Bad Actress deM atlaS

Cover Bad Actress

Album info

Album-Release:
2018

HRA-Release:
19.10.2018

Label: Rhymesayers

Genre: Hip-Hop

Subgenre: Rap

Album including Album cover Booklet (PDF)

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  • 1Tomorrow Party03:41
  • 2Never Belonged03:56
  • 3Early Train04:12
  • 4Gratitude04:37
  • 5Bad Loves Company03:53
  • 6Never Knows Best04:15
  • 7Pneumonia04:01
  • 8Music Man04:19
  • 9Ronnie04:52
  • 10Let Down04:35
  • 11Burn Out04:08
  • 12Runnin' Back03:36
  • 13Born Yesterday04:29
  • 14Can It Fall03:43
  • 15Gotta Get Ova04:34
  • Total Runtime01:02:51

Info for Bad Actress



Growing up in a dysfunctional home in Minneapolis, there were two things Joshua Turner turned to for comfort when his parents fought: the records he’d listen to on a loop to drown out their conflict and the atlas he’d pore over to pretend he was anywhere else. Turner’s all grown up now, but his sources of childhood refuge continue to play an integral role in his life. In his spare time he draws maps for fun, and, under the name deM atlaS, he’s composing his emotionally complex hip-hop records aimed at listeners who are in need of some sonic solace of their own.

His new album, Bad Actress, represents the culmination of a twisting creative path that Turner’s patiently been following since his teens. He was a poet, a painter, and the frontman for a rock band before he found his space in Minneapolis’s prolific rap scene. The title, Bad Actress, comes from Turner’s inability to hide his true feelings, and he’s packed the album with unguarded emotions centered around a lifetime of unhealthy relationships, struggles with mental illness, and an indomitable drive to overcome them. Musically, the album draws from every stage of Turner’s young career, from the high school rock singer to the scruffy DIY-er who self-recorded his Charle Brwn EP while figuring out the basics of Garageband, to the confident and versatile vocalist he is today, equally at home crooning and screaming as he is rapping over beats by heavy hitters like Ant and MF DOOM.

From the grime-caked beats to the confessional lyrics to the supercharged guitars laced throughout, Bad Actress is deeply rooted in Minneapolis’ singular hip-hop scene, where boom-bap never went out of style and raw honesty still beats flashy materialism. Turner’s soulful singing voice, and his ability to navigate from the acidic Sly Stone funk of “Gratitude” to the acoustic balladry of “Music Man” to the purple-tinged minimalist gospel of “Runnin Back” make it clear that he’s one of the young talents who’s going to author the next chapter in the city’s storied musical history. After all, an atlas isn’t only a collection of maps, but a man who’s strong enough to carry the weight of the whole world on his shoulders.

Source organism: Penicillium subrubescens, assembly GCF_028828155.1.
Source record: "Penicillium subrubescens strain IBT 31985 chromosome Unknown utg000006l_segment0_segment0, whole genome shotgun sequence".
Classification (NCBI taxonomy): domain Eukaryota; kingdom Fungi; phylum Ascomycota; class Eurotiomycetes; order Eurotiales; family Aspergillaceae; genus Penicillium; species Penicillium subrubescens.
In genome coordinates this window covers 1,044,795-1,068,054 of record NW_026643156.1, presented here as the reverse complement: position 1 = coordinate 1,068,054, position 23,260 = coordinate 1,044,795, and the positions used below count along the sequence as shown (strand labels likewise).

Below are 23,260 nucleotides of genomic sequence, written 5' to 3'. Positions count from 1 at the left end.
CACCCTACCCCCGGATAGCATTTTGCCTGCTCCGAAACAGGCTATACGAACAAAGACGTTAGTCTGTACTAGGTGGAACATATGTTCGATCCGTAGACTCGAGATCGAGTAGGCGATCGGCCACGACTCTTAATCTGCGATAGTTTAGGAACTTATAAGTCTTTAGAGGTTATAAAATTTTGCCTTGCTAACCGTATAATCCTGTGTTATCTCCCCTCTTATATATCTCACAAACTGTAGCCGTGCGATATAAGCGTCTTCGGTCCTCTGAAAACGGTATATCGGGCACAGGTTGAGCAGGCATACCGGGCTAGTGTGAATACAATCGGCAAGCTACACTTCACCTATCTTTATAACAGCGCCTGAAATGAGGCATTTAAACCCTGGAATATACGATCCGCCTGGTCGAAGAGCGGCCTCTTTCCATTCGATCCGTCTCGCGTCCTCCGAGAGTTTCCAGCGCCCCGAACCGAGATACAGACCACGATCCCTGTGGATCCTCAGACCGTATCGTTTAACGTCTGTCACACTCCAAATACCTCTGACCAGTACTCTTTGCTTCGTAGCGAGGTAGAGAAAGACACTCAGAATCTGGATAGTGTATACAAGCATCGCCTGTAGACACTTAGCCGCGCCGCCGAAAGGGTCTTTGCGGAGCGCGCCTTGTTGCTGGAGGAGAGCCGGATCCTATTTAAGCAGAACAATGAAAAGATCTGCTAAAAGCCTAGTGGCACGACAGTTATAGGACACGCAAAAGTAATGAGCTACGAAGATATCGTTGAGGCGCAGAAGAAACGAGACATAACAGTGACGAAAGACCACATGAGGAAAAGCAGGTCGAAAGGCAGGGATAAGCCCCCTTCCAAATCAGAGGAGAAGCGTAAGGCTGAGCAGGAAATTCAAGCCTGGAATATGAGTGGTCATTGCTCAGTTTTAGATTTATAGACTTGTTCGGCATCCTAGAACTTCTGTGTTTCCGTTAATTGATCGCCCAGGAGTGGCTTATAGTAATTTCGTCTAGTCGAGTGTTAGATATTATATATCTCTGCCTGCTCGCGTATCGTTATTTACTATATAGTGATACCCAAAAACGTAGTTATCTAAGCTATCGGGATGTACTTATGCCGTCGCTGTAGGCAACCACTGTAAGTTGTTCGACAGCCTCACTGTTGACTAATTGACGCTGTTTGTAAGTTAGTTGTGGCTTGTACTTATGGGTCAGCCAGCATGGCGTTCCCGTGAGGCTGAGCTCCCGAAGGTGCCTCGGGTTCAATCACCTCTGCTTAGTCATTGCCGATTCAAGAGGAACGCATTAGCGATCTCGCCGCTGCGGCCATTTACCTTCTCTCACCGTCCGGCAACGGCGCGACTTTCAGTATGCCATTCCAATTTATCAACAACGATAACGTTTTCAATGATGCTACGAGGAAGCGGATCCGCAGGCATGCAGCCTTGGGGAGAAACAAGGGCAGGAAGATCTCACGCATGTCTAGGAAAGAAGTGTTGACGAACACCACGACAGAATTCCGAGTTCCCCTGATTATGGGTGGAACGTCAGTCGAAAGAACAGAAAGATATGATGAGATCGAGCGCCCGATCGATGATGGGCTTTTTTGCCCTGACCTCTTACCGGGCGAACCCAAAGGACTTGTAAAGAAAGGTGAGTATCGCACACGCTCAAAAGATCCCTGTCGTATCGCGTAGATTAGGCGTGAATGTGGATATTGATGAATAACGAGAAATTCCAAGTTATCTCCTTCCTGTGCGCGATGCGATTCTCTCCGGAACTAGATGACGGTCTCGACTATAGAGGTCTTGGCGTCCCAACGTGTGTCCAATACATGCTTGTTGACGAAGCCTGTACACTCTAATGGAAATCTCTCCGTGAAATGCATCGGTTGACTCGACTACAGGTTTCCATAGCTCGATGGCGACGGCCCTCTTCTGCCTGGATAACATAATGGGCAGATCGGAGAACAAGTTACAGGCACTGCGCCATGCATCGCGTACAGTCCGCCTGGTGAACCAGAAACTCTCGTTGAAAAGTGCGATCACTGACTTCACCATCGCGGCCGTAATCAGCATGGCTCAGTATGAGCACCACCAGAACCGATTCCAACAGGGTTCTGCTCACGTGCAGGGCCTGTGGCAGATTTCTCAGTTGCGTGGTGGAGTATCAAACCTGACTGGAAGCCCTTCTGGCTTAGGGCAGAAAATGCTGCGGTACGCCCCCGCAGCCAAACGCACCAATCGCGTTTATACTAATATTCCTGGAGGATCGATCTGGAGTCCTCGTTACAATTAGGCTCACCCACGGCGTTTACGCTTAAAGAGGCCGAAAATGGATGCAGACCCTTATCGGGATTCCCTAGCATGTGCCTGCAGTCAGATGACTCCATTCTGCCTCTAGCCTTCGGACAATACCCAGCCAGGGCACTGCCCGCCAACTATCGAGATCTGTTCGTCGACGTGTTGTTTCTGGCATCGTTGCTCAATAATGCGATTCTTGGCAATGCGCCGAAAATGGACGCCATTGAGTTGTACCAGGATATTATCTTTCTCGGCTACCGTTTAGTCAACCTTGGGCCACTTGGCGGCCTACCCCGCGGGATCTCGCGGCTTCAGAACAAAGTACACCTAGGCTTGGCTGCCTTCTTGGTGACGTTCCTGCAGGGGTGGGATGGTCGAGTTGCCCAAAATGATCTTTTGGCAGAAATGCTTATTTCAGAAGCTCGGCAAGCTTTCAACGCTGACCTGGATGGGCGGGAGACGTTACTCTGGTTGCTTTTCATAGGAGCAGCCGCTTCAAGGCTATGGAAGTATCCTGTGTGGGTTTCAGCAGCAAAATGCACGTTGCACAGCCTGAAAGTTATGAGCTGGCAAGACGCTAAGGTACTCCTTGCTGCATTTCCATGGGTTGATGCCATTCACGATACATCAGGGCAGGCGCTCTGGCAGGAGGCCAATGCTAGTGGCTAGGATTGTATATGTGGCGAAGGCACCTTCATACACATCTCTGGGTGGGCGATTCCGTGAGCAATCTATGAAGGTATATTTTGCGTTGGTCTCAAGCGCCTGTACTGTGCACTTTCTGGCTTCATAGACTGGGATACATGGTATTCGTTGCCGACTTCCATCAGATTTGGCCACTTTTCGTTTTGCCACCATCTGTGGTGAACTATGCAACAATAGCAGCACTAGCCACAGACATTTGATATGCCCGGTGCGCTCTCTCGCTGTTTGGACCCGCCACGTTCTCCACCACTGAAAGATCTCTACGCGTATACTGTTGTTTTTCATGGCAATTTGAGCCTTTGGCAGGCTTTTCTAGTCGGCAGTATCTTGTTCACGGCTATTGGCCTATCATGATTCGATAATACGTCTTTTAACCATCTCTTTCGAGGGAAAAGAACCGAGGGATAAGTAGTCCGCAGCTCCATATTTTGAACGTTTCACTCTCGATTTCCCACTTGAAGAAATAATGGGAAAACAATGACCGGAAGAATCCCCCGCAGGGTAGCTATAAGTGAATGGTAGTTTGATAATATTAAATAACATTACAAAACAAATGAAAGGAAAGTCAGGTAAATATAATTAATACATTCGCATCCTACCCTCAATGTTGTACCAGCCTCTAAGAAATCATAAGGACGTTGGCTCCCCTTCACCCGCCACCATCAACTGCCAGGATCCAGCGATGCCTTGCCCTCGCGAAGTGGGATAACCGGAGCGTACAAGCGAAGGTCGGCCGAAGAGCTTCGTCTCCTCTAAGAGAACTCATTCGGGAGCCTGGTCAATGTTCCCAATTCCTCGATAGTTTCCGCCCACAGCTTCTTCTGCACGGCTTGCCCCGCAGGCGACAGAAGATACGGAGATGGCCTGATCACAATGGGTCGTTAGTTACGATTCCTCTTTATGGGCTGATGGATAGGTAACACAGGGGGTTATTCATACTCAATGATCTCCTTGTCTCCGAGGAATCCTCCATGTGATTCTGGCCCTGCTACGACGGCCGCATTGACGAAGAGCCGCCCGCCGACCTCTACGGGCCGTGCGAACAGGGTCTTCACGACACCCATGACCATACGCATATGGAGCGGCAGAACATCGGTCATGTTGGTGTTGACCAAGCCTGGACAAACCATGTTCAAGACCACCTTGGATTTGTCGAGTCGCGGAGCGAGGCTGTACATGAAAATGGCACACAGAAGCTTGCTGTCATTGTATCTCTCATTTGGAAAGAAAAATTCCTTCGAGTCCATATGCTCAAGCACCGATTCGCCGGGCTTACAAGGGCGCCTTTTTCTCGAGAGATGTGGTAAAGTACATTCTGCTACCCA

deM atlaS, vocals



Joshua Turner aka deM atlaS
When Joshua was a kid growing up in a dysfunctional home in Minneapolis there were two things that he’d turn to for comfort when his parents fought: the Fugees records he’d listen to on a loop to drown out their conflict and the atlas he’d pore over to pretend he was anywhere else. Today Turner’s all grown up, but his sources of childhood refuge continue to play an integral role in his life. In his spare time he draws maps for fun, and, under the name deM atlaS, he’s composing his emotionally complex hip-hop records aimed at listeners out in the world who are in need of some sonic solace of their own.

His new album Bad Actress is only the latest in a string of releases–including the 9-song EP DWNR that, according to Pitchfork, “splits the difference on 'depressed' and 'party mode.’” In some ways the new work feels like a debut, not just because it’s his first proper LP, but because it represents the culmination of a twisting creative path that Turner’s patiently been following since his teens. He was a poet, a painter, and the frontman for a rock band before he found his space in Minneapolis’s prolific rap scene. Once there, a philosophy of saying yes to any opportunity that passed his way quickly led him from playing shows for nugs of weed to a showcase in front of Rhymesayers CEO Siddiq, and a single recording session with Atmosphere beatmaker Ant that kept going until they’d made almost an entire album together.

The title Bad Actress comes from Turner’s inability to hide his true feelings, and he’s packed the album with unguarded emotions centered around a lifetime of unhealthy relationships, struggles with mental illness, and an indomitable drive to overcome them. Musically it draws from every stage of Turner’s young career, from the high school rock singer to the scruffy DIY-er who self-recorded his Charle Brwn EP while figuring out the basics of Garageband to the confident, versatile vocalist he is today, equally at home crooning and screaming as he is rapping over beats by heavy hitters like Ant and MF DOOM.

From the grime-caked beats to the confessional lyrics to the supercharged guitars laced throughout, Bad Actress is an album that’s deeply rooted in Minneapolis’s singular hip-hop scene, where boom-bap never went out of style and raw honesty still beats flashy materialism. Turner’s soulful singing voice, and his ability to navigate from the acidic Sly Stone funk of “Gratitude” to the acoustic balladry of “Music Man” to the purple-tinged minimalist gospel of “Runnin Back” make it clear that he’s one of the young talents who’s going to author the next chapter in the city’s storied musical history. After all, an atlas isn’t only a collection of maps, but a man who’s strong enough to carry the weight of the whole world on his shoulders.

Booklet for Bad Actress

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